Driving Question: When to Merge Prior to a Closed Lane?

After you rent a vehicle in a location at which you have never been before, you are driving on a road or highway which has at least two lanes of vehicles that travel in the same direction. A traffic sign appears which warns that one lane is closed ahead — one mile ahead as an example — perhaps because of construction or some other reason.

What do you do — or better yet, what are you supposed to do?

Driving Question: When to Merge Prior to a Closed Lane?

Road Work Ahead Sign

Photograph ©2016 by Brian Cohen.

The answer to the question may be to ensure that you are driving in the lane which is not closed off to traffic — if no other vehicles are on the road…

…but what if other traffic is present at the time and all of the vehicles are merging into one lane? The “zipper” method — in which vehicles from two lanes alternate one at a time to merge into one lane, similar to the interlocking of the protruding teeth of a zipper when closing up two parts of a garment — typically works best and is usually the quickest way to alleviate traffic congestion at what is known as a bottleneck.

That all sounds fine — but the answer to the question becomes trickier when a line forms in the lane which remains open. What if the lane which closes in one mile is free of vehicles — but the other lane already has a line of vehicles which is either slowly moving or not moving at all? Do you merge your vehicle at that point — or do you drive in the open lane to the point where the lane is actually closed?

In different parts of the United States, I have witnessed at least two scenarios: one which traffic from both lanes merge at the point where the lane is closed…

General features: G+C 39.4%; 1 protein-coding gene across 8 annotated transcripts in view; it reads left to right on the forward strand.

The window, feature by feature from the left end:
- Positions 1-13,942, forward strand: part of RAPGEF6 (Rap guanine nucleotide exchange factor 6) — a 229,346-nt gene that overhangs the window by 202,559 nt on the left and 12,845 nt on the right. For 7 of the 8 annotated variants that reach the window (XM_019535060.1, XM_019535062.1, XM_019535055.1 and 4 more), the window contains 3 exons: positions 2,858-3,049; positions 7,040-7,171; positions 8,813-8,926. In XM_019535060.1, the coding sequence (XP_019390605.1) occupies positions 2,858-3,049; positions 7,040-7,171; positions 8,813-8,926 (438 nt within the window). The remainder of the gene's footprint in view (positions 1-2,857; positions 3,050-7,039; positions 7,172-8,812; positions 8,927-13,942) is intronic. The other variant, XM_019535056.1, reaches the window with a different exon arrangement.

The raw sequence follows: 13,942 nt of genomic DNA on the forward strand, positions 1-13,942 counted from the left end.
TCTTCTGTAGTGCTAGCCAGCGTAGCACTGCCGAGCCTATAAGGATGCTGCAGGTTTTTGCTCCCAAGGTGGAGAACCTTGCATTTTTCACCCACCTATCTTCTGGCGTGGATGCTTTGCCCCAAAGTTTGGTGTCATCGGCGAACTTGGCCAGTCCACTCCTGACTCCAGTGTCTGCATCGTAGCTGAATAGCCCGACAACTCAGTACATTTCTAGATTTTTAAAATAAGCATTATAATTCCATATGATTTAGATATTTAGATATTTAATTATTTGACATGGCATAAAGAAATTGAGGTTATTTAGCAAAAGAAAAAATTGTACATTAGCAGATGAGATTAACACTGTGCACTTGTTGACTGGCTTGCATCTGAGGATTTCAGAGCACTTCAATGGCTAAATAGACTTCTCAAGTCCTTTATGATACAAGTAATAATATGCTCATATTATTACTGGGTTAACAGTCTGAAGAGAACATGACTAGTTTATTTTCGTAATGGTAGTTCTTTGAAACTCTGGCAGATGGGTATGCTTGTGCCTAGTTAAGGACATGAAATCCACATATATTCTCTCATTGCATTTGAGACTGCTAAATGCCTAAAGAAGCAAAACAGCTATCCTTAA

…but in parts of the southern United States, I have seen one long line of vehicles wait in one lane, while the other lane is free of traffic at a point at which no solid line, pylons, or any other traffic controlling device dictates that that open lane cannot be used by motorists — in other words, using that open lane is not considered illegal.

Do you merge into traffic at that point — or do you use the open lane until you reach the official point of where the lane is closed?

The question could be further defined as to whether the open lane is the left lane or the right lane: technically, passing traffic in the right lane is generally considered illegal — so what if the left lane was the open lane which is closed to traffic one mile down the road?

Summary

Highway work zone sign

Photograph ©2017 by Brian Cohen.

I have heard that even though using an open lane to pass a line of traffic prior to the point at which vehicles are forced to officially merge into one lane may be legal, it is considered rude and of poor driving etiquette to do so…

…so if the construction zone happens to be near a sewage treatment plant; a landfill; a paper mill; a cheese factory; and a farm with cows, pigs, and chickens which used for industrial purposes, would you want to sit in traffic and be polite — or would you want to get out of there as soon as possible?

All humor aside, what would you say is the correct answer?

Other articles which pertain to being on the road at The Gate include:

All photographs ©2016, ©2017, and ©2020 by Brian Cohen.

15 thoughts on “Driving Question: When to Merge Prior to a Closed Lane?”

  1. Barry Graham says:

    Drive to end of lane then merge. If all did that the other line would be shorter.

  2. Billy Bob says:

    In the USA, it’s way less chaotic. The zipper actually works in most cases when there is traffic. There are always those who fly down the closing lane, look for a gap (large trucks will leave one) hit the brakes and jump in.
    And then there are those who go all the way to the very end and rudely start to nose in such that they are daring you to hit them.
    In Asia when this happens it is totally a free-for-all. Everyone goes as far as they possibly can in the closed lane, gets to the end, and then lays on the horn in a game of chicken to get in front of one more car. Cones are knocked down. They either use a human flagman or a robot dressed as one. When driving in general, the rule here is: never signal any sort of lane change. As soon as you signal, the guy behind you in the other lane speeds up and absolutely won’t let you in.